• Work to ensure consistent messaging between advertising and internally produced communications.
  • Stay current with new social media sites, platforms and emerging technologies.
  • Manage program costs, scope and schedule.

Requirements:

  • Bachelor’s Degree in Marketing, Business, communications, journalism, English or related field, and/or equivalent work-related experience.
  • A minimum of 3 years experience in interactive marketing; 5 years experience as a professional communicator.
  • Experience sourcing and managing content development and publishing for social networking functions.
  • A passion for social media marketing and other inbound marketing strategies.
  • Excellent written and communication skills.
  • Experience with social media, SEM and SEO.
  • Expertise in writing and maintaining a blog.
  • Self-motivated and able to manage multiple takes and priorities within specified time frames.

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Comments

  1. Amen! I’ve come across many bloggers in the CU blogosphere who are quick to assume that CU marketers ‘don’t get’ social media or accuse us of ‘doing it wrong’. The truth is, where I work, we have to make do with the resources we have — a staff of three with a limited budget. I’d love to hire someone to do social media full time, but that’s not going to happen this year. Until then, we do what we can!

  2. Right on. The key is to get the right person who has the insight and savvy to do all of this. Social media is so new everyone is still learning. Creativity plays a big part in the mix also.

  3. I agree that social media is something financial services need to give time and budgets to. If people are curious about how to get a social media presence started White Horse is doing a webinar about Digital Marketing/Social Media Marketing for Financial Services. It is called “Top 10 for 2010 Digital Marketing for Financial Services” It show viewers how to create brand loyalist using social media and increase your ROI.
    It may give those of us with small marketing departments ideas for the 2010 social media campaigns.

    Register here: https://www1.gotomeeting.com/register/343197896

    Please feel free to email me if you have any questions about social media for financial services.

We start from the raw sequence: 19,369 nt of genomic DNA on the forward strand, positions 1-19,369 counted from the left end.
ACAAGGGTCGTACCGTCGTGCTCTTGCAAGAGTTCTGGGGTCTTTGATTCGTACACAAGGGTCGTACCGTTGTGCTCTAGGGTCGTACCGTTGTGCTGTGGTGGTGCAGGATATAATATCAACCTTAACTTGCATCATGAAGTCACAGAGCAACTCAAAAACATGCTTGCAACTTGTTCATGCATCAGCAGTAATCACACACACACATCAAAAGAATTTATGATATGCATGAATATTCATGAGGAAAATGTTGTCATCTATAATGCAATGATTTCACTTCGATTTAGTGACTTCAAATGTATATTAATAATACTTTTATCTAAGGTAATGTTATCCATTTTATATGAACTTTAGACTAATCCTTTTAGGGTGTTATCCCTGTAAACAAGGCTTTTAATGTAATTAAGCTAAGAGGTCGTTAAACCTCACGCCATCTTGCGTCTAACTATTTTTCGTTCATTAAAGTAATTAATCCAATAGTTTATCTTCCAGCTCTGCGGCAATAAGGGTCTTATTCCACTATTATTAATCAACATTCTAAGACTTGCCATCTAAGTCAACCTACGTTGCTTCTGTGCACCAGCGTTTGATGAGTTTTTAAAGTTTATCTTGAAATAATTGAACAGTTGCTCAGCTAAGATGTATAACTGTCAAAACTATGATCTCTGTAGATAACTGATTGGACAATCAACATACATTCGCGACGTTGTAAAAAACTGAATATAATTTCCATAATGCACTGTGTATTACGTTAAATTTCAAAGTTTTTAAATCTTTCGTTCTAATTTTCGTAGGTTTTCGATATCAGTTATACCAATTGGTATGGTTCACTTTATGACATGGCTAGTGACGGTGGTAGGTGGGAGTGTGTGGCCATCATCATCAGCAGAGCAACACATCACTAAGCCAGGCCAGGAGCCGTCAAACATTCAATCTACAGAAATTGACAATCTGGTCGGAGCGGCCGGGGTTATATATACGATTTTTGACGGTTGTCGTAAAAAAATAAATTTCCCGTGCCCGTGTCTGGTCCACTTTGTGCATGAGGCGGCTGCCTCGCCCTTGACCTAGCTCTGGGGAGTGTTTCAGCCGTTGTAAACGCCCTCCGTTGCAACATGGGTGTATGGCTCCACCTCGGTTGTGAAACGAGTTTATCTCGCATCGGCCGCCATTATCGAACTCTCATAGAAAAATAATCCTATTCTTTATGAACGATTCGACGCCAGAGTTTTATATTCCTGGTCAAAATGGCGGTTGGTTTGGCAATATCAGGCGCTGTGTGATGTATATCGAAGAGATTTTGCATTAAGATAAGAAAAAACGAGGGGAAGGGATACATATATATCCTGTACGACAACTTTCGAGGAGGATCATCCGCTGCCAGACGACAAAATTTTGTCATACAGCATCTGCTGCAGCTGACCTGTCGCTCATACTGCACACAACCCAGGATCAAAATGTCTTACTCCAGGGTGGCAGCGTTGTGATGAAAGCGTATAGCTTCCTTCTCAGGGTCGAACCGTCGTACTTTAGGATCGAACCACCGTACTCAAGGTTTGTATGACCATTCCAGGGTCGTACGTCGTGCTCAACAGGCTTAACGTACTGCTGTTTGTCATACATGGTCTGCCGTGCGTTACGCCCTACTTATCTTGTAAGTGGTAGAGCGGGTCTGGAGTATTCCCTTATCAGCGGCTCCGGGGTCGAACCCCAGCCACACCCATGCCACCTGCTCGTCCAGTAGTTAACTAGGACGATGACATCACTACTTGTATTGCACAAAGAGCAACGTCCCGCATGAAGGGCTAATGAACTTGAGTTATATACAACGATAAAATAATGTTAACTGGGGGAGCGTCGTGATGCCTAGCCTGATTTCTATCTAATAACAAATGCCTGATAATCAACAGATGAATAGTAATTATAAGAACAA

4. You hit the nail right on the head. Those trying to use social media for their business have to understand that this is a full time job. Not to mention, it’s a PROCESS and takes PATIENCE. Like anything, you can’t expect overnight success. You have to work hard. I think businesses should start hiring someone directly for social media. I wonder if that will ever be done?

  5. Thanks for your comment Frank. You bring up two excellent points. It is a process — one that you must constantly be adjusting and refining. It also takes patience. You are not likely to hit a home run on your first attempt.

  6. I was amazed by that stat on the Susan B. Komen Foundation and did a search for it on Facebook, thinking that if they can’t get fans, how can a bank? It says there that they have over 152,905 fans. However, it comes up with 135 search results (perhaps where that number came from?).

  7. I like most of the articles on this site and read regularly, but I disagree on quite a few points in this article.

    I think that defining what you want to get out of your social media presence and what sites you will focus on up front will allow you to accurately determine the resources needed to meet the goals of your FI.

    If you’re thinking big (blog, facebook page, facebook ads, twitter, yelp, youtube, myspace, and other channels) you’re going to need proportionate resources. If you not going for the gusto (facebook page, facebook ads, twitter) and keeping it manageable, you probably can get by without adding a FTE.

    To say “You can’t just hope to put a few hours a week into your social media projects and expect any kind of success” is just leading people astray. If the objectives are clearly defined, content mapped out, and procedures developed up front, a few hours per week will be all is needed to ensure the site still feels fresh to fans.